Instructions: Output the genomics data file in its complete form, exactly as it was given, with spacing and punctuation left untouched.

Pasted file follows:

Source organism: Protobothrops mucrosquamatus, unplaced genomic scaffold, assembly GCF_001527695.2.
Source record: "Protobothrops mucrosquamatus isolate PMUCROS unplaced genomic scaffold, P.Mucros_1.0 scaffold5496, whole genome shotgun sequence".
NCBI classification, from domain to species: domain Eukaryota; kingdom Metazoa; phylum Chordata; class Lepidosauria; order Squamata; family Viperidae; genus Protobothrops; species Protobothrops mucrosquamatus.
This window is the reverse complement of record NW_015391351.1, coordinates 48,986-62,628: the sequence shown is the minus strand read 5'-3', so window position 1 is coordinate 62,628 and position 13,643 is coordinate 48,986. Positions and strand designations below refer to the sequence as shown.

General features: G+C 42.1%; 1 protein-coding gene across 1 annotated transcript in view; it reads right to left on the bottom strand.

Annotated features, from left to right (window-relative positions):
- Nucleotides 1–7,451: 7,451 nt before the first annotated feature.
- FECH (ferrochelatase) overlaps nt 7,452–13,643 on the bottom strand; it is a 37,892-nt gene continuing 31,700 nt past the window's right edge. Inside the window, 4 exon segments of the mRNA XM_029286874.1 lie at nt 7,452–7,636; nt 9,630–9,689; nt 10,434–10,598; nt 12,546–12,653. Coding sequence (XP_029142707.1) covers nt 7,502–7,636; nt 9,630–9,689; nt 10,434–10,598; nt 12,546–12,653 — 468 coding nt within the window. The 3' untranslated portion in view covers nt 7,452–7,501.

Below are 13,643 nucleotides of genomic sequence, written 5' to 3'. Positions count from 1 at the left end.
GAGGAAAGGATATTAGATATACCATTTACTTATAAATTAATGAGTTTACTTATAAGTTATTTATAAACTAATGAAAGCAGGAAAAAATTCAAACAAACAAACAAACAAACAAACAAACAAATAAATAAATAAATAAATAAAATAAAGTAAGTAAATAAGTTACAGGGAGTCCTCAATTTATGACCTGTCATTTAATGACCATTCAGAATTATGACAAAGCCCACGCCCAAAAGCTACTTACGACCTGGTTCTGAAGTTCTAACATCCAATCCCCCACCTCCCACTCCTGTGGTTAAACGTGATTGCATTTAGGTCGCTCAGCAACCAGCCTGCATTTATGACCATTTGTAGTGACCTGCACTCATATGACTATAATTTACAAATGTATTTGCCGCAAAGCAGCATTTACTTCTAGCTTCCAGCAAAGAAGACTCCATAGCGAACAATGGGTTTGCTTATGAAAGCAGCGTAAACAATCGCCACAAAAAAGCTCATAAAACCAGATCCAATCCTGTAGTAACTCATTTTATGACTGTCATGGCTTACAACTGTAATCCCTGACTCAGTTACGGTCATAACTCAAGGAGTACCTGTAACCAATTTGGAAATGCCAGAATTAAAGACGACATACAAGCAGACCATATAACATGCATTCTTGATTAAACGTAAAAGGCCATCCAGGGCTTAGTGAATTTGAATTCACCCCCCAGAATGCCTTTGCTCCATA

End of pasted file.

Source organism: Protobothrops mucrosquamatus, unplaced genomic scaffold, assembly GCF_001527695.2.
Source record: "Protobothrops mucrosquamatus isolate PMUCROS unplaced genomic scaffold, P.Mucros_1.0 scaffold5496, whole genome shotgun sequence".
NCBI classification, from domain to species: domain Eukaryota; kingdom Metazoa; phylum Chordata; class Lepidosauria; order Squamata; family Viperidae; genus Protobothrops; species Protobothrops mucrosquamatus.
This window is the reverse complement of record NW_015391351.1, coordinates 48,986-62,628: the sequence shown is the minus strand read 5'-3', so window position 1 is coordinate 62,628 and position 13,643 is coordinate 48,986. Positions and strand designations below refer to the sequence as shown.

General features: G+C 42.1%; 1 protein-coding gene across 1 annotated transcript in view; it reads right to left on the bottom strand.

Annotated features, from left to right (window-relative positions):
- Nucleotides 1–7,451: 7,451 nt before the first annotated feature.
- FECH (ferrochelatase) overlaps nt 7,452–13,643 on the bottom strand; it is a 37,892-nt gene continuing 31,700 nt past the window's right edge. Inside the window, 4 exon segments of the mRNA XM_029286874.1 lie at nt 7,452–7,636; nt 9,630–9,689; nt 10,434–10,598; nt 12,546–12,653. Coding sequence (XP_029142707.1) covers nt 7,502–7,636; nt 9,630–9,689; nt 10,434–10,598; nt 12,546–12,653 — 468 coding nt within the window. The 3' untranslated portion in view covers nt 7,452–7,501.

Below are 13,643 nucleotides of genomic sequence, written 5' to 3'. Positions count from 1 at the left end.
GAGGAAAGGATATTAGATATACCATTTACTTATAAATTAATGAGTTTACTTATAAGTTATTTATAAACTAATGAAAGCAGGAAAAAATTCAAACAAACAAACAAACAAACAAACAAACAAATAAATAAATAAATAAATAAAATAAAGTAAGTAAATAAGTTACAGGGAGTCCTCAATTTATGACCTGTCATTTAATGACCATTCAGAATTATGACAAAGCCCACGCCCAAAAGCTACTTACGACCTGGTTCTGAAGTTCTAACATCCAATCCCCCACCTCCCACTCCTGTGGTTAAACGTGATTGCATTTAGGTCGCTCAGCAACCAGCCTGCATTTATGACCATTTGTAGTGACCTGCACTCATATGACTATAATTTACAAATGTATTTGCCGCAAAGCAGCATTTACTTCTAGCTTCCAGCAAAGAAGACTCCATAGCGAACAATGGGTTTGCTTATGAAAGCAGCGTAAACAATCGCCACAAAAAAGCTCATAAAACCAGATCCAATCCTGTAGTAACTCATTTTATGACTGTCATGGCTTACAACTGTAATCCCTGACTCAGTTACGGTCATAACTCAAGGAGTACCTGTAACCAATTTGGAAATGCCAGAATTAAAGACGACATACAAGCAGACCATATAACATGCATTCTTGATTAAACGTAAAAGGCCATCCAGGGCTTAGTGAATTTGAATTCACCCCCCAGAATGCCTTTGCTCCATA